Employee engagement is the key to having a productive team while also making them happy and motivated.
It’s also often thought to be a load of old rubbish that doesn’t exist.
I’m not about to defend how frequently some bandy about the term, to the point that it loses all meaning. It’s less of a hard factor that can be measured and more a collection of aspects that enhances your team.
However, considering that disengaged employees cost US companies $450-550 billion every year, it’s not something that can be ignored.
That’s why this post will show you what employee engagement is, why it matters, highlight 8 core strategies for how to improve employee engagement, and why communication is so vital.
If you want to skip ahead, you can do so using the links below:
- What is employee engagement?
- Why employee engagement matters
- Employee engagement strategies
- Communication is king
Employee engagement is a measure of how much someone’s personal goals align with their work. An engaged employee is not only happy with their work but gives it their all because the work (and what it achieves) matters to them.
To the employee, this means that they’re happy, motivated, comfortable with their workload, have friends in (or are at least friendly with) their team, have their voice heard in meetings and in terms of feedback, and have enough downtime to relax.
An overworked employee isn’t engaged – they’re going to be stressed and on the fast track to burnout.
To an employer, employee engagement is the difference between barely scraping a deadline and having projects completed weeks in advance.
If your team is happy and engaged they’re naturally going to produce better quality work at a faster pace, since it’s not a case of forcing themselves to grind out the results. Sick days will also decrease, as everyone will look forward to getting into work and will suffer from stress-related illnesses much less.
If you’d like to read more on precisely what employee engagement is, check out our post on the topic:
Employee engagement dictates how much work your team gets done, how many mistakes are made and even mow many sick days they take.
It’s one of the main reasons why good teams work and bad teams fail.
Gallup has shown that, on top of a 21% higher productivity rate, engaged employees also typically have a 67% lower turnover rate. This makes perfect sense, as someone who’s happy and enthusiastic about their work will naturally get more done and stay with their job for longer.
Need I mention just how much employee turnover costs? Nobody wants to pay up to 213% of an employee’s annual wage just to replace them when they leave.
That’s not including how much employee engagement affects the number of mistakes and incidents that occur. Gallup has shown that companies with high engagement had 70% fewer safety incidents than those with low engagement.
So, if you’d like to have a team that’s more productive, less likely to leave the company, more motivated to get their work done and to a higher standard, and less likely to make errors, you need to pay attention to employee engagement.
Being such a broad term, there are far too many employee engagement strategies for us to cover here. However, there are eight which stand above the rest as a solid core for more intricate techniques that suit your employees’ individual needs better.
To have a solid base for employee engagement, you need to:
- Set clear values and goals
- Show why their work matters
- Communicate clearly and frequently
- Create a solid, friendly company culture
- Help employees with their problems
- Give room for personal growth
- Give recognition where it’s deserved
- Set hard limits on work hours
Employee engagement is all about getting your team to care about their work, team, and company. They can’t care about something they don’t understand.
That’s why you need to have clear values and goals set.
A solid set of goals and values helps them to give their work context and show the kind of thought process that needs to go into their efforts.
For example, our values here at Process Street are:
- Act like an owner
- Default to action
- Focus on the process
- Practice prioritization
- Pay attention to the details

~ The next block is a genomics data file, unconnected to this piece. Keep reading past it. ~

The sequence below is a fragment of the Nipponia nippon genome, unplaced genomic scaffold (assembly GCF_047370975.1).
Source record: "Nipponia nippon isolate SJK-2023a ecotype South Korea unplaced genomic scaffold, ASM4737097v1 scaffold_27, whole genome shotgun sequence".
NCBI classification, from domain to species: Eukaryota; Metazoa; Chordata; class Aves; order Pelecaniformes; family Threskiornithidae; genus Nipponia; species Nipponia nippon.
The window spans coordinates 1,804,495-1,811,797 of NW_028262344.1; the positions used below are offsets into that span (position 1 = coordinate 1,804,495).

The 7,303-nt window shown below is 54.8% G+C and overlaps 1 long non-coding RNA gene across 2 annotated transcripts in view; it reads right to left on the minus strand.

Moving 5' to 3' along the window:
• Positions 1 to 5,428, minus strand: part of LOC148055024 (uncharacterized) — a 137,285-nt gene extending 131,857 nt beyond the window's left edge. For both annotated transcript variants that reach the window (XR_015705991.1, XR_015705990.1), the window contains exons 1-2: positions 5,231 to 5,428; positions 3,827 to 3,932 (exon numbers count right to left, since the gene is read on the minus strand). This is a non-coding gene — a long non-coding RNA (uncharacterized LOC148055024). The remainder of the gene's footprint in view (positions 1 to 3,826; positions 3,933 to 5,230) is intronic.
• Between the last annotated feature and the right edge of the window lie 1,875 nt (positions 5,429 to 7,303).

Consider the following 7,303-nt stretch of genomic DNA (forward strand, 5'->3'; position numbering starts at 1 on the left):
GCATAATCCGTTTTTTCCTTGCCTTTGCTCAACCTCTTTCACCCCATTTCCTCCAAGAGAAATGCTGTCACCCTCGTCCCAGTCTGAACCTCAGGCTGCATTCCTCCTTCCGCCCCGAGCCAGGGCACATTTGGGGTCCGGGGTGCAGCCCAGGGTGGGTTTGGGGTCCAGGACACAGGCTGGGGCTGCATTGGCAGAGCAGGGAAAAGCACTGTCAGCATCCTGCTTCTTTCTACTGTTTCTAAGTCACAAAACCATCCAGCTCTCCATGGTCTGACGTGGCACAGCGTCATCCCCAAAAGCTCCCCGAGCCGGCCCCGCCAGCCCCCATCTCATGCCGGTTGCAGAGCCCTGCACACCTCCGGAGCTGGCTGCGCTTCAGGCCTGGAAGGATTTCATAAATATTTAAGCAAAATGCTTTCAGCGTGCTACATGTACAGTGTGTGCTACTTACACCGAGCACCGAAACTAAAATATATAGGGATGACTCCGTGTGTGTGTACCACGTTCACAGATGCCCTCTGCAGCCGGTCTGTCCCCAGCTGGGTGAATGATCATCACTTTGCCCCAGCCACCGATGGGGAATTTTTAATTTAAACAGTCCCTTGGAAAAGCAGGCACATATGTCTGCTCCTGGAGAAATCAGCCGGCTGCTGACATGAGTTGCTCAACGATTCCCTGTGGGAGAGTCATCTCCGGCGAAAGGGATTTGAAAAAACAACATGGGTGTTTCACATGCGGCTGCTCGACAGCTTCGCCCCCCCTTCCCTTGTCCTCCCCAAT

- Over-communicate everything twice
Our overall goal (mission statement) is to ‘Make recurring work fun, fast and faultless for teams everywhere’.
This tells our team that they should take action on whatever they can instead of getting caught up in red tape and double-checking, and to take ownership for the tasks that they’re involved with. They should also be following our documented checklists to help them get everything right every time, and make it easier to pay attention to all of the small details they need to note in their tasks.
It’s all too easy to tell someone to complete a task and then leave them to get on with it. The task will usually get done (especially if a deadline is set) but there’s every chance that the result will cover only the bare minimum of what’s needed.
To get exceptional results your team needs to understand why what they’re doing matters.
Take our blog for example. We produce three blog posts a week, typically of over 2,000 words of thoroughly researched and evidence-backed content that explores the topic in as much detail as we can muster.
We don’t do this just because we have to write three blog posts. If that was the case our work would probably be half the length (at most) and become lost in the sea of content that is the internet.
We go the extra mile because we know that our work needs to be better than anything else out there.
Our team knows that the only way we’re going to get people to read our work is to make it engaging and informative. We know that to rank well in Google (and therefore get an audience) we need to follow strict SEO practices and provide something that knocks the rest of the top results out of the water.
In the same way, your team needs to be shown what effect their work is intended to have. If you want people to read your posts, your writers need to be writing damn good content.
Think of it this way; if you run a garage your mechanics need to understand that their work directly impacts the livelihood of those who pull in every day. If they don’t perform the maintenance your clients need to a high standard, you won’t get return customers.
Communication is the backbone of any high-functioning team. The more you talk to your employees, the more they will understand their duties, be comfortable with their work, form bonds with their colleagues, and feel that their voice is being heard.
Unfortunately, when 69% of managers are uncomfortable with communicating with their employees in some way, this can be hard to do.
Here at Process Street, we have an entirely remote team. No-one regularly meets in person and I only met my employer in the flesh after more than 3 years of working here. Despite that, everyone knows what they need to do, chat freely with their team members and across teams, and have autonomy with collaborating on projects.
We know what everyone is working on, the progress of all of our tasks, and are fully comfortable reaching out to chat with our fellow team members and managers.